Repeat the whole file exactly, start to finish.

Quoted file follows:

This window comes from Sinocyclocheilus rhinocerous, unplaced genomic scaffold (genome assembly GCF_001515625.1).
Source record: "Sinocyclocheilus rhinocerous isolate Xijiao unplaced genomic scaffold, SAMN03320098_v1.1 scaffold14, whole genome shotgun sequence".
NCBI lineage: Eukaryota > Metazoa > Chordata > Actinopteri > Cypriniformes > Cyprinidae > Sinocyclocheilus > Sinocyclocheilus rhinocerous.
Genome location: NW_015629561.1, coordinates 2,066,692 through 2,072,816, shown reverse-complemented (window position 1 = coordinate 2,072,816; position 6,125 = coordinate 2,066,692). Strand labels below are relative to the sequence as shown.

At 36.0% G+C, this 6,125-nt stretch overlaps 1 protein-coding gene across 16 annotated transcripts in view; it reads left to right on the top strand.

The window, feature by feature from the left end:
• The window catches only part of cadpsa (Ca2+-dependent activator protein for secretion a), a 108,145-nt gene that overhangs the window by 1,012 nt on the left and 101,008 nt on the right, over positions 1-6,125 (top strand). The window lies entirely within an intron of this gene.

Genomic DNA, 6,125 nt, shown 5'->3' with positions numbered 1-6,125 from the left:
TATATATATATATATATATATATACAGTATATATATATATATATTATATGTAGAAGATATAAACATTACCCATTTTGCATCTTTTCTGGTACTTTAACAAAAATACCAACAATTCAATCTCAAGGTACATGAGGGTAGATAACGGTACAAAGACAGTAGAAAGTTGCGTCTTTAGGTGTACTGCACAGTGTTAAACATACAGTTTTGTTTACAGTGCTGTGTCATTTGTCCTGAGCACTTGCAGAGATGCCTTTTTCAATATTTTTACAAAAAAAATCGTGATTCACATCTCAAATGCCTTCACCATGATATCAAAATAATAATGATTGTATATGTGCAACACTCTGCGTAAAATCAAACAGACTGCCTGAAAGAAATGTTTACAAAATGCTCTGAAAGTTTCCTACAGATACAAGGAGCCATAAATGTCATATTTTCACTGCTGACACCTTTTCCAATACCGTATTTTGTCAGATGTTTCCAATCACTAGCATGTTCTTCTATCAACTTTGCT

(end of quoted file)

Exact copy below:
This window comes from Sinocyclocheilus rhinocerous, unplaced genomic scaffold (genome assembly GCF_001515625.1).
Source record: "Sinocyclocheilus rhinocerous isolate Xijiao unplaced genomic scaffold, SAMN03320098_v1.1 scaffold14, whole genome shotgun sequence".
NCBI lineage: Eukaryota > Metazoa > Chordata > Actinopteri > Cypriniformes > Cyprinidae > Sinocyclocheilus > Sinocyclocheilus rhinocerous.
Genome location: NW_015629561.1, coordinates 2,066,692 through 2,072,816, shown reverse-complemented (window position 1 = coordinate 2,072,816; position 6,125 = coordinate 2,066,692). Strand labels below are relative to the sequence as shown.

At 36.0% G+C, this 6,125-nt stretch overlaps 1 protein-coding gene across 16 annotated transcripts in view; it reads left to right on the top strand.

The window, feature by feature from the left end:
• The window catches only part of cadpsa (Ca2+-dependent activator protein for secretion a), a 108,145-nt gene that overhangs the window by 1,012 nt on the left and 101,008 nt on the right, over positions 1-6,125 (top strand). The window lies entirely within an intron of this gene.

Genomic DNA, 6,125 nt, shown 5'->3' with positions numbered 1-6,125 from the left:
TATATATATATATATATATATATACAGTATATATATATATATATTATATGTAGAAGATATAAACATTACCCATTTTGCATCTTTTCTGGTACTTTAACAAAAATACCAACAATTCAATCTCAAGGTACATGAGGGTAGATAACGGTACAAAGACAGTAGAAAGTTGCGTCTTTAGGTGTACTGCACAGTGTTAAACATACAGTTTTGTTTACAGTGCTGTGTCATTTGTCCTGAGCACTTGCAGAGATGCCTTTTTCAATATTTTTACAAAAAAAATCGTGATTCACATCTCAAATGCCTTCACCATGATATCAAAATAATAATGATTGTATATGTGCAACACTCTGCGTAAAATCAAACAGACTGCCTGAAAGAAATGTTTACAAAATGCTCTGAAAGTTTCCTACAGATACAAGGAGCCATAAATGTCATATTTTCACTGCTGACACCTTTTCCAATACCGTATTTTGTCAGATGTTTCCAATCACTAGCATGTTCTTCTATCAACTTTGCT